A Japan Maritime Self-Defense Forces diesel-electric submarine Soryu is seen in this undated handout photo released by the defense group, and obtained by Reuters on Sept. 1, 2014. Reuters

Australia wants Japan to help it develop a new fleet of submarines. Australian Defense Minister Kevin Andrews asked his Japanese counterpart Wednesday to join the $20 billion project in a 15-minute phone call that took place at the request of Australia, according to the Japan Times.

Australian Prime Minister Tony Abbott said in February he would team with either Japan, France or Germany to jointly develop new submarines for Australia. Abbott had previously expressed strong interest in Japan’s Soryu-class submarines. The Australian government hopes to receive designs for the new submarines, including where and how they will be constructed and at what cost, by the end of the year, according to the Sydney Morning Herald.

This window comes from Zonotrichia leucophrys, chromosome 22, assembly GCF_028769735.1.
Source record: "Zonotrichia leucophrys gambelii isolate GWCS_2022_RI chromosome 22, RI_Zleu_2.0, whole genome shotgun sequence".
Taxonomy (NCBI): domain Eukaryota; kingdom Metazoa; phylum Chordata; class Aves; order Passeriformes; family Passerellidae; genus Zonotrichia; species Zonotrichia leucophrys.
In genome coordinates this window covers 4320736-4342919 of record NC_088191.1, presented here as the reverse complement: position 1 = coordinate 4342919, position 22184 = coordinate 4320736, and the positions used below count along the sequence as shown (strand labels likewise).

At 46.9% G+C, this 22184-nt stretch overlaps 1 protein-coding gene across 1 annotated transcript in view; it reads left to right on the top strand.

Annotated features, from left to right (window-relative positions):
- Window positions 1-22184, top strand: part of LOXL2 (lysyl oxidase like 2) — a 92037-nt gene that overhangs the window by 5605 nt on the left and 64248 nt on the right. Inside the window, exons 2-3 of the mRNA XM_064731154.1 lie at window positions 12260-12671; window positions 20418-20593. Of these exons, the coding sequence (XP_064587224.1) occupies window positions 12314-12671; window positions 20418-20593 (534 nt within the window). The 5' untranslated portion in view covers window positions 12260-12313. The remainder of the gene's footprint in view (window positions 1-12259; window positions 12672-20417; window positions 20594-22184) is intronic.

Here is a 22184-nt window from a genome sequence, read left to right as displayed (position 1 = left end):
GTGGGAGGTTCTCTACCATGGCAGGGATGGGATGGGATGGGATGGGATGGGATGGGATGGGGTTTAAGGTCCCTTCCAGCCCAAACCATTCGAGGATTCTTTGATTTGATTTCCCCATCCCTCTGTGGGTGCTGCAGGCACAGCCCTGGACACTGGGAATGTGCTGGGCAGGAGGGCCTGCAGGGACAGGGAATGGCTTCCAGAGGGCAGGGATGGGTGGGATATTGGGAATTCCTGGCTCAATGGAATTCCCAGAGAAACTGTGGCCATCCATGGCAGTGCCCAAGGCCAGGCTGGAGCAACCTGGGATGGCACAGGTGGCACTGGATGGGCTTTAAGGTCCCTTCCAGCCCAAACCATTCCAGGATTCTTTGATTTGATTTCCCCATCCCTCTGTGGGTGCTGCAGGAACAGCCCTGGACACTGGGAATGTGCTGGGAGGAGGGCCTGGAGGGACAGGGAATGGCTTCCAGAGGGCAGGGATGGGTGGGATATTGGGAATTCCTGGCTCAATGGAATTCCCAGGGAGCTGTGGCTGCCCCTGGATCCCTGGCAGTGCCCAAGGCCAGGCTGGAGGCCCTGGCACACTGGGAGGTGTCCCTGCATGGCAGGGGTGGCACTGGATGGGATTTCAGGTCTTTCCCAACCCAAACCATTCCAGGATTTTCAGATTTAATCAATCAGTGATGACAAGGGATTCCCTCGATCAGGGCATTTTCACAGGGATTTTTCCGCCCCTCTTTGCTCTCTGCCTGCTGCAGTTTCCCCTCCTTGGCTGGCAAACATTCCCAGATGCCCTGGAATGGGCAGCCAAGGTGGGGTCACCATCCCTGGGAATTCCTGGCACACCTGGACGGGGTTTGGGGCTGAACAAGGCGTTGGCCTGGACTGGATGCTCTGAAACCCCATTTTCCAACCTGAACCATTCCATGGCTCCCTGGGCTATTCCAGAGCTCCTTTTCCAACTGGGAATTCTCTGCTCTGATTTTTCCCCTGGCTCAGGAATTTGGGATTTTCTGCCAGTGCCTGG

Retired Vice Admiral Yoji Koda of Japan urged Japanese leaders in March to help Australia develop and maintain its submarine capability. "At least some boats should be built in this country," said Koda, who is close to Japan's defense establishment, according to Reuters.

If Japan supplied a version of its Soryu submarines, it would largely be seen as an important diplomatic move for relations between Australia, the United States and Japan. Japan, however, has allegedly been reluctant to work with the Australian government on the submarine project because it would require sharing sensitive military technology. Some Japanese officials also don't want to compete for the project against European companies, but would instead prefer that the Australian government simply award the contract to Japan.

Germany's ThyssenKrupp Marine Systems (TKMS) and France's state-controlled naval contractor DCNS have both expressed interest in the submarine project. They have said they would build in Australia.

"We've got all of the data descriptions which tell us what we need to do and they've sent us, through classified channels, the functional performance specifications ... It literally is happening as we speak," Philip Stanford, the chief executive of TKMS Australia, told Reuters in March of his bid to win the contract.

Australia's fleet of 12 Collins submarines were declared noisy and vulnerable to attack in a widely publicized high-level report nearly two decades ago. The report concluded that the combat system was so bad it should be retired.